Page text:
I received an e-mail Yesterday from Plaxo:
This was a fun project that allows you to tell this year’s fortune for your friends. When you combine it with the new holiday borders you’ll have a pretty cool card!
It’s completely free so try it out.
[More about how the page was made after the jump.]
How the Fortune page was built
At work, a lot of people have been telling me how cool the site is. What do you think?
The funny thing is I am the least responsible team member for this project. All the hard work was done by the product manager, Hong, the graphic design team: Michael, Tiffany, and Martin, and the Wendy’s QA team which found a zillion Internet Exploder bugs (of course) which I killed on the following Wednesday. Literally my creative input amounted to Michael asking me things like “Can you do make the cards slide down in Ajax?” and me saying, “I don’t know. Just tell me what you want it to do when you give me the assets and I’ll find some way of making it work.”
I came in over the weekend before Christmas and started coding it up. That’s all I did. Everything else was them.
You may be wondering how I got various parts working. The answer was, I just hacked it together from the Yahoo UI Animation library. For instance, the card flip are simply just a visual effect of shrinking the horizontal dimension of the card while sliding it to the right at half the shrink rate; I then just change the card image and reverse the process. “Being clever” meant just remembering to update the z-index after the card flip to place it in front of the other cards and adding the fade functionality when the cards are sliding (in Firefox and Safari, not Exploder 7 which has a broken routine.)
Deal a new hand for more Ajaxian fun. 😉
Learning from this site
Just two years ago this would have taken me weeks. The big thing is excellent libraries now empower me to write whatever a designer dreams up in a single makeup day. That Saturday actually began with some time at the driving range and coffee with my friend, Dave, before saying, “You know I should probably get in to work and write that new year’s page.” That’s how easy it was! (By the way, Dave just had his first child so send him, Rebecca, and Ethan a congratulations fortune card! Look at the URL to see some other undocumented eCard site features.)
Lessons learned: being a team member. As an engineer my job was simply to stay out of the way of the graphic and product designers. Before Ajax, you were always telling them what to do. Now we can finally let them think outside the box. (It’s also more fun for me to write as an engineer to figure out how you can hack together what crazy things they think up.)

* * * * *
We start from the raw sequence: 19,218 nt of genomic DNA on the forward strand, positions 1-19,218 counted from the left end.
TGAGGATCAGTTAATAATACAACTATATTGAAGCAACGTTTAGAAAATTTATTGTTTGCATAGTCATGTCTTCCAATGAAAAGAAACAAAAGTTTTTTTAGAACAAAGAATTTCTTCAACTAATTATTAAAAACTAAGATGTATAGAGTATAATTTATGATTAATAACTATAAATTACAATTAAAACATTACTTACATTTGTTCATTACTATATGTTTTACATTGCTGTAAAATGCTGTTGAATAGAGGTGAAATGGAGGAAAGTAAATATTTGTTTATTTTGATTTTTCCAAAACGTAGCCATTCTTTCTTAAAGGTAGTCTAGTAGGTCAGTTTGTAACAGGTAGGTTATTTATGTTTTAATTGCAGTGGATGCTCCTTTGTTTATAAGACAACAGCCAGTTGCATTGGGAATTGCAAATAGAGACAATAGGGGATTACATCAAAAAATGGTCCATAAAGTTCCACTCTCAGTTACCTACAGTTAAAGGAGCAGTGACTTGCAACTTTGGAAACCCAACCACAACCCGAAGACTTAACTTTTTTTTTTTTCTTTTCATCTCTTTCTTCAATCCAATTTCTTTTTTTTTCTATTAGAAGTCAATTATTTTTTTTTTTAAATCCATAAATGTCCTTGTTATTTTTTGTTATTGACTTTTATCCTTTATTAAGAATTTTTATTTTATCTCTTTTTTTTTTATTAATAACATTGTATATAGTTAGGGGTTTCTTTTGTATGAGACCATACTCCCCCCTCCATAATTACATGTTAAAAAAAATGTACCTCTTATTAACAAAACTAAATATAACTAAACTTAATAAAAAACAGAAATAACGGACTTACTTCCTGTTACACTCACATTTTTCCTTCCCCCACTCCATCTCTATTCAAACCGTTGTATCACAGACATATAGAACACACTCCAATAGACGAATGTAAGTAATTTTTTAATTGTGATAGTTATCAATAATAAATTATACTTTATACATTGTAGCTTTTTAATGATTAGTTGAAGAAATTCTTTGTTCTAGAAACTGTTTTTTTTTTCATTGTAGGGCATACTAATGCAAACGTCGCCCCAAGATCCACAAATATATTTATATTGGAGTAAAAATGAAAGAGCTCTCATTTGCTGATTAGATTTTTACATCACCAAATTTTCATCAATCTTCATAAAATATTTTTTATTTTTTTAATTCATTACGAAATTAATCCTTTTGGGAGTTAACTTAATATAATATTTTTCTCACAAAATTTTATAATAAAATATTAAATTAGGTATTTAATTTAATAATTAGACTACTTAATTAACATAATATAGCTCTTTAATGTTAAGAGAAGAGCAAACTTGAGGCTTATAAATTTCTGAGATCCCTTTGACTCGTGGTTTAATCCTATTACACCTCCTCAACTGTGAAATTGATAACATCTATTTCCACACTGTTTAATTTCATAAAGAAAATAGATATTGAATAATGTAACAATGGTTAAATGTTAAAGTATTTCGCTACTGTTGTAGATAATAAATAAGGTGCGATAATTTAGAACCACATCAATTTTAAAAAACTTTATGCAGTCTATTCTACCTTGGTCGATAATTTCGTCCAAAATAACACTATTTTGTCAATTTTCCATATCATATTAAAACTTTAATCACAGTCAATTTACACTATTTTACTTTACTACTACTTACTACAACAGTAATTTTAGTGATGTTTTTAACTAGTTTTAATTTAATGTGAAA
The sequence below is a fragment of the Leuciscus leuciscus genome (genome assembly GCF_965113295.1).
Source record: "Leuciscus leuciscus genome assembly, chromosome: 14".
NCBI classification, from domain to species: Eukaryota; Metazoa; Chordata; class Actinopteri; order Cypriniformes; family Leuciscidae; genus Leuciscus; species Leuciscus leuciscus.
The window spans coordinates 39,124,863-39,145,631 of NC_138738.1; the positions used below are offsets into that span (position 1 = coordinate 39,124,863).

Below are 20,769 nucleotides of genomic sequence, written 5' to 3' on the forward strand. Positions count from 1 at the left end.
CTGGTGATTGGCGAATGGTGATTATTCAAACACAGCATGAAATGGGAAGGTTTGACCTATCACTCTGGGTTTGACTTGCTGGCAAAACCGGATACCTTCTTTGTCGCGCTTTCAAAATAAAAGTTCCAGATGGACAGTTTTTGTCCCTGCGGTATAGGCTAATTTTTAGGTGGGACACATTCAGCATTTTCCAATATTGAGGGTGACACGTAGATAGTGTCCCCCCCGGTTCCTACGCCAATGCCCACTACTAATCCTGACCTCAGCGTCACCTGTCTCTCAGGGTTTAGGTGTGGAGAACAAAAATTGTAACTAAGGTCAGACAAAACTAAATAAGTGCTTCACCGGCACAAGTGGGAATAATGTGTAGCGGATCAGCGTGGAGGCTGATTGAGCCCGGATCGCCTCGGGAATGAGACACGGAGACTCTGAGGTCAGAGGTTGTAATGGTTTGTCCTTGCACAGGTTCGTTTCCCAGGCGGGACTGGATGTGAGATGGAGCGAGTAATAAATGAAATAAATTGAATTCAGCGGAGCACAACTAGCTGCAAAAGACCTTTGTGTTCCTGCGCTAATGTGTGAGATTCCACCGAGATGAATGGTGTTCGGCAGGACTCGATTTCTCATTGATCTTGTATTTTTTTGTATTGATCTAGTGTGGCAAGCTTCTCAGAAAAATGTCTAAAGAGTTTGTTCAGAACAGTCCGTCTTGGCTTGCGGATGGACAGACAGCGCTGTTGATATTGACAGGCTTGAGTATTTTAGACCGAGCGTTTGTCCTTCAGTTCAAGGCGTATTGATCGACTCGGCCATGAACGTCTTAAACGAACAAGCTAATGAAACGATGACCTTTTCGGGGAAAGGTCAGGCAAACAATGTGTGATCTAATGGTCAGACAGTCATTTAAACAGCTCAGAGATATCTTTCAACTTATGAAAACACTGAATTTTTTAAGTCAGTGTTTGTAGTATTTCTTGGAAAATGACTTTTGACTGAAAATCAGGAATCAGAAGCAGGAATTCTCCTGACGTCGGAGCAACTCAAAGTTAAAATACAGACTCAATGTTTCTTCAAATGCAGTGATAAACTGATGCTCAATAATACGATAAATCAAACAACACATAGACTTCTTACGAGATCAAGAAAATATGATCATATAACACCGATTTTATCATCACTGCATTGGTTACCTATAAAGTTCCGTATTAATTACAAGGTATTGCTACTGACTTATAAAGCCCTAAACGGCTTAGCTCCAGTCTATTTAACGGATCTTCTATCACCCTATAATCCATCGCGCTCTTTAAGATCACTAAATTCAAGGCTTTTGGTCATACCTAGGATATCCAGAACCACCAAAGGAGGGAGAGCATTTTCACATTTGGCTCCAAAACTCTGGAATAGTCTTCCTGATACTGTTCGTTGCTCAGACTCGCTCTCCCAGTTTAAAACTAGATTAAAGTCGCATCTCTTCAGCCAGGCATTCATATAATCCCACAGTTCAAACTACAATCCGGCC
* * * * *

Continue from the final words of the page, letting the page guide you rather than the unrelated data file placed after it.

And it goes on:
Lessons learned: Ajax development process. I no longer want cut Photoshop comps or extensive wireframes. These are secondary documentation that now gets in the way of producing a finished Ajaxified web page.
Instead I just recommended how I’d like each asset and how those assets would stack graphically (for instance, make a full background checkerboard as a GIF but a dropshadowed PNG card, or a single long GIF/PNG pair for the button which I’d clip to fit and inject with whatever text I’d need to make it i18n ready.). Assets are more logical than before. The entire graphic design handoff consisted of a printed mockup of how it would look with Mike’s handwritten positions of the elements on the page, and a link to the fileshare with all the assets.
Bugzilla was still the best way to track all the bug fixes and the last minute feature requests.
Lessons learned: Being an engineer. Don’t over-architect. Fill the requirements first instead of changing them. Choose the right framework for the level of the problem: I used YUI instead of Dojo Toolkit. If you want to have fun, just do the entire “nice to have”’s and blow everyone away with the simplicity of an actual working product when they come to work on Monday.
I did get to use a fun approach of late-binding prototyped functionality and properties directly to the the HTML entity. But it was so simple, I explained all the pieces to other engineers in passing. Since content is managed by product design and graphics are layed out logically, I could leave the company and the whole page can be maintained and improved forever. 🙂
How I’ll be using the fortune site
I’ve already started sending some fortunes to my friends and I’ll be doing that as the mood strikes for the rest of you throughout the year. One subtle feature Hong got me to add is that you can click on the fortune you got sent to jump to the page to send one to your friends.
Check it out!